In responding to some questions of a friend this week, I had to think carefully about the Bible. I set out most of my response here for your consideration. Let me know if you agree...
1. Is the Bible unique among literature, and if so, how?
2. If the Bible is a revelation of God, how do we use it?
3. Why are there so many conflicting views about what the Bible says?
4. How does this impact those who haven't seen, heard, or read the Bible?
Let’s begin with a reminder. We worship God, our Creator, our Father, our Redeemer who is perfectly revealed to us in His Son, Jesus Christ. His Holy Spirit continues the present work among us that Jesus instituted, continuing to reveal the Father to us. And it is the Bible - which we do not worship, but revere as a message from God (2 Timothy 3:16) - which gives us the most complete understanding of God in written form.
This is why the Bible is unique. It is the story of God's interaction with mankind from beginning to end, inspired ("God breathed") through holy men; and it explains all that man needs to understand to have a vibrant relationship with God. That is not to say that an understanding of the Bible is a vibrant relationship with God; nor is it to say that one can't have a vibrant relationship with God without understanding the Bible. But the Bible is the simplest, clearest, and most authoritative record of the work and ways of God with men.
The purpose of the Bible is to draw us into a relationship with God. It is not primarily a rule book, though it contains many rules, which are God's statements of how to live life to the fullest. It is not primarily a guide book for daily life, but it is certainly a guide to principles, character qualities, and patterns that will make life more fruitful, productive, and joyful. It does not plan my day, this particular day of May, 2012; but it provides a firm foundation and timeless principles that apply to any and every situation that might confront me during this day. But those principles and character qualities are not self-help mantras; they are guides to developing the character of Jesus Christ in my life so that, as Dallas Willard says, Jesus can trust me to do what it is that I want to do - because I am the kind of person He wants me to be.
Because every Christian is unique in experience, knowledge, maturity, background, and countless other details, we each have different understandings of many things in the Bible; different interpretations. And this is good. But we agree on the basics. The various creeds of the early church set these out; I like the Apostles' Creed. But beyond these basics, our understandings vary widely. And that's OK. The problem comes when I attempt to make you accept my interpretation. And that's not OK.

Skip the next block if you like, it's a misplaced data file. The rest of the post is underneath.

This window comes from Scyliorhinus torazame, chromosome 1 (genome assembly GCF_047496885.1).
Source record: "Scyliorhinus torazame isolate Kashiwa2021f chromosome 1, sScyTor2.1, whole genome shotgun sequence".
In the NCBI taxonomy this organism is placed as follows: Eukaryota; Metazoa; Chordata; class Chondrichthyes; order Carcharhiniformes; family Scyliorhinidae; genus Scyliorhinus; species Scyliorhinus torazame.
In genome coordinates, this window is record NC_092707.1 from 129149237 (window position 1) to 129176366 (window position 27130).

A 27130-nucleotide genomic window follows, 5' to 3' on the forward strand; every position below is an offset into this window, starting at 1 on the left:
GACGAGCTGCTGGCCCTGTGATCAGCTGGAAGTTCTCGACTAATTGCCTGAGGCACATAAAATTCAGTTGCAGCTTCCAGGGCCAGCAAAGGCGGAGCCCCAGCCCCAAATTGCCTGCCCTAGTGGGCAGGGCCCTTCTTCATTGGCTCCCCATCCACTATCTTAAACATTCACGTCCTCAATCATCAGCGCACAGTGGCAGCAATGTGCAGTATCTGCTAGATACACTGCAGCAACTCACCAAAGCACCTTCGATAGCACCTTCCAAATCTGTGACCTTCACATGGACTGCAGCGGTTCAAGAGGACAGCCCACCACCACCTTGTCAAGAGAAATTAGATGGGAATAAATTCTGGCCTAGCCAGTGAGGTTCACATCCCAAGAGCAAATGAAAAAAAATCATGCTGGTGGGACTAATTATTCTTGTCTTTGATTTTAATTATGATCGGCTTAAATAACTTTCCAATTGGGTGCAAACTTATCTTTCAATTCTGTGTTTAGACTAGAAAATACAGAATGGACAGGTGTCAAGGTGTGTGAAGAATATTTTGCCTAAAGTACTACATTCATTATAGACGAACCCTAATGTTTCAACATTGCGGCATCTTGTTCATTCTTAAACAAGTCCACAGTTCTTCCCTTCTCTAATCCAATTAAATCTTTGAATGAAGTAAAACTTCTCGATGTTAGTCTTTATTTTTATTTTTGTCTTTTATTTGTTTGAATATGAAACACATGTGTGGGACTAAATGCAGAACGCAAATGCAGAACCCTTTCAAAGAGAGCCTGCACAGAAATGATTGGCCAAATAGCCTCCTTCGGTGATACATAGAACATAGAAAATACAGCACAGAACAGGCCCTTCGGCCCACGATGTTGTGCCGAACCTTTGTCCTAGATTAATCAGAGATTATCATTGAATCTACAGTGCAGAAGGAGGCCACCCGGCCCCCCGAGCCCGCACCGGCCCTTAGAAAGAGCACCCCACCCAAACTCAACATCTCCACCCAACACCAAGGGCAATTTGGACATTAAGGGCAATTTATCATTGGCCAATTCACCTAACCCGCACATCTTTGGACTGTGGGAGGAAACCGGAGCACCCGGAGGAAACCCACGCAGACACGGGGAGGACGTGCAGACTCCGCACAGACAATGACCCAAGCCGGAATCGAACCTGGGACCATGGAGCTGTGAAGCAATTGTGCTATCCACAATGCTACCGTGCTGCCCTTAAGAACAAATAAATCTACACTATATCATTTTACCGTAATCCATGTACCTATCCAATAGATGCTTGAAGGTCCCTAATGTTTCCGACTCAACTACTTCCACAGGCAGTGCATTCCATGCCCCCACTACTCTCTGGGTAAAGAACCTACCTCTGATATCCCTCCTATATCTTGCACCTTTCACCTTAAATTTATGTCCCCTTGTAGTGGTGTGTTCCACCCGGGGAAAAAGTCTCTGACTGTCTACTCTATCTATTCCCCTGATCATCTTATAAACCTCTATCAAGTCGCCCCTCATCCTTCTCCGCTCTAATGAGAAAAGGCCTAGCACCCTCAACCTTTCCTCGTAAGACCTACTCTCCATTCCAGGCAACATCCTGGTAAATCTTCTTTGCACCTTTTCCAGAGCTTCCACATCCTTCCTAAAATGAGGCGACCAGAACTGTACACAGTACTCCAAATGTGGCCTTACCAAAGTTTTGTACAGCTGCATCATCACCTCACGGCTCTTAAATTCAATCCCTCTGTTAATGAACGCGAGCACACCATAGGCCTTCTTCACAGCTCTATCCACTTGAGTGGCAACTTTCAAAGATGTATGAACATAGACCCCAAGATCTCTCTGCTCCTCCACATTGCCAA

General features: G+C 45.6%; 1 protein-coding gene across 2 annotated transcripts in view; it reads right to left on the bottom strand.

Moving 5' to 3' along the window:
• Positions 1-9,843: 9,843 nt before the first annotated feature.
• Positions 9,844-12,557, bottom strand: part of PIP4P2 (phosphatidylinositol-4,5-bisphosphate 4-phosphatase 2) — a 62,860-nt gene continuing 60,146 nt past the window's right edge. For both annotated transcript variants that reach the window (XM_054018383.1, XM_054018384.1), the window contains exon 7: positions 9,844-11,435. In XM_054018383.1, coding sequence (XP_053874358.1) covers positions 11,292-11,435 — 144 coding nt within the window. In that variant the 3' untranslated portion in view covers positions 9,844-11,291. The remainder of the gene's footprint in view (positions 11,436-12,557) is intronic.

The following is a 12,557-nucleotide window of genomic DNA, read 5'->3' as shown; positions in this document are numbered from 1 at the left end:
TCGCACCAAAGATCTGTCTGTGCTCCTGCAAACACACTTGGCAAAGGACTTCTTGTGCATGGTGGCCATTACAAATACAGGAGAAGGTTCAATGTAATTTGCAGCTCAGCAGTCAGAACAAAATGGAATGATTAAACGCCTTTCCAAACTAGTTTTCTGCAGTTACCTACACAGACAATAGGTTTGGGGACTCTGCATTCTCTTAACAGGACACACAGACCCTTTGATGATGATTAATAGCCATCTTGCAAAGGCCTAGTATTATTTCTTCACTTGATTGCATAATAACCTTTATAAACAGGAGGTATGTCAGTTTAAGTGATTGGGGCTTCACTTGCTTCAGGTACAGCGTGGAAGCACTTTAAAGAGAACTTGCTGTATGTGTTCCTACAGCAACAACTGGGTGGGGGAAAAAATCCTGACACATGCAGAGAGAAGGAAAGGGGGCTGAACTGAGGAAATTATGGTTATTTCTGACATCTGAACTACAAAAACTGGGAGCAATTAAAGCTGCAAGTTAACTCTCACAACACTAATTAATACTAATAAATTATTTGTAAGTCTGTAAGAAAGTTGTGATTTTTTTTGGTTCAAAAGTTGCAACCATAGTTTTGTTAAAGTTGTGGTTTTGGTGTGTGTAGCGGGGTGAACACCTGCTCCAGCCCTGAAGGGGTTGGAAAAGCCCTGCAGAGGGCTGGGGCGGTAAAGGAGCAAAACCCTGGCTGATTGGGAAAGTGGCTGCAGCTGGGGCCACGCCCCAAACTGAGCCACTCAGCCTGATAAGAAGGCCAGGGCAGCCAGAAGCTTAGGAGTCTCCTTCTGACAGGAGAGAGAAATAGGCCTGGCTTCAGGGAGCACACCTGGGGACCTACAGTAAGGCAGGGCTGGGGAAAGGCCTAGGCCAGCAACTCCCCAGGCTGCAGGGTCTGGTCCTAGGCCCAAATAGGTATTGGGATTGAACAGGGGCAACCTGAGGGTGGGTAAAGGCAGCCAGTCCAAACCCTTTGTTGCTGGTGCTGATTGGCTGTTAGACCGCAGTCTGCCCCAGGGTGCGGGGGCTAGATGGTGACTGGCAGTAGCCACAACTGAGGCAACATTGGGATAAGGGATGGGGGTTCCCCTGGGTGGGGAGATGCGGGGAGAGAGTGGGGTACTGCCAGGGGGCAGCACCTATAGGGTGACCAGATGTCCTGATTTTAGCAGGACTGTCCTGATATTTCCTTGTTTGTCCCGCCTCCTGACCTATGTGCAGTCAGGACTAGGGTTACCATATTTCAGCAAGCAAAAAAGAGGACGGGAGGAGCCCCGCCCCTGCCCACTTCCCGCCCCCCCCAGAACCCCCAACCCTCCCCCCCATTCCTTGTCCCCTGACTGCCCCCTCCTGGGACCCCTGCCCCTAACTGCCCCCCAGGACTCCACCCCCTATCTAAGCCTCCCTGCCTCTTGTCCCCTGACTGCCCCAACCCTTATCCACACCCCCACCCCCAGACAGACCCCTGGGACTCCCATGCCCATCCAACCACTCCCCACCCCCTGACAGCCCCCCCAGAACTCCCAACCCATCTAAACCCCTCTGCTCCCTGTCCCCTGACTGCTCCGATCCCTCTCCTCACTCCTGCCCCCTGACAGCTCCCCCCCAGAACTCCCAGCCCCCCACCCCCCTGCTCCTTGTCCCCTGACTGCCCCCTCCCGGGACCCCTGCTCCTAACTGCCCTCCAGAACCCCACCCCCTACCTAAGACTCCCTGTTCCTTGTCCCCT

I once had a friend who said, "James says, Pure and undefiled religion is to visit the fatherless and widows, and to keep yourself unspotted from the world. If Christians stopped trying to keep everyone else unspotted, and focused on keeping themselves unspotted, we would certainly do much better." (See James chapter 1.) I think that was good preaching.
And what about those who can't read, or have never heard? First, you and I have a responsibility to "be salt and light" to the world. (Matthew 5) Much of the Old Testament history and prophetic writings concern God's desire that Israel draw other nations to Him. Today, this is why there are missionaries around the world, and groups of translators who risk life and limb to live in dangerous and remote areas to translate Scripture and teach men and women to read the Scripture. Various audio Bibles and videos are distributed world wide. Secondly, I’ve come to appreciate the writing of George MacDonald and his emphasis that we can trust our Heavenly Father - who loves all those people much more than you and I are yet capable of loving them - to continue to draw them to Himself until they, too, come to know His love for them. Finally, no one is left without witness; Paul teaches that conscience and even creation itself bears witness of God’s love and goodness to everyone. And let’s not forget the work of the Holy Spirit, who convicts the whole world of its sin, of God’s righteousness, and of coming judgment. (John 16:8)
I just completed reading a biography of Socrates by Paul Johnson. After being sentenced to death, Socrates died peacefully because of his strong belief in a personal God - some four centuries before Jesus came. It is certainly possible for people to come into a relationship with God apart from the Bible. But it is much, much easier, and much better understood through a good knowledge of the Bible. Many writings give valid principles and perhaps provide correct statements about the character of God. But, as far as I know, the Bible alone points us to Jesus Christ as the perfect revelation of God and explains simply how we can know God by knowing Jesus. And we can only begin to fully understand the life and work of Jesus Christ by knowing the Bible story - that revelation of God through history and through a unique nation that provided the expectation, the prophecies of, and the context for the life of Jesus.
That we do know God is His grace in our lives. That others might know God is the call and challenge to us to be instruments of His grace in their lives.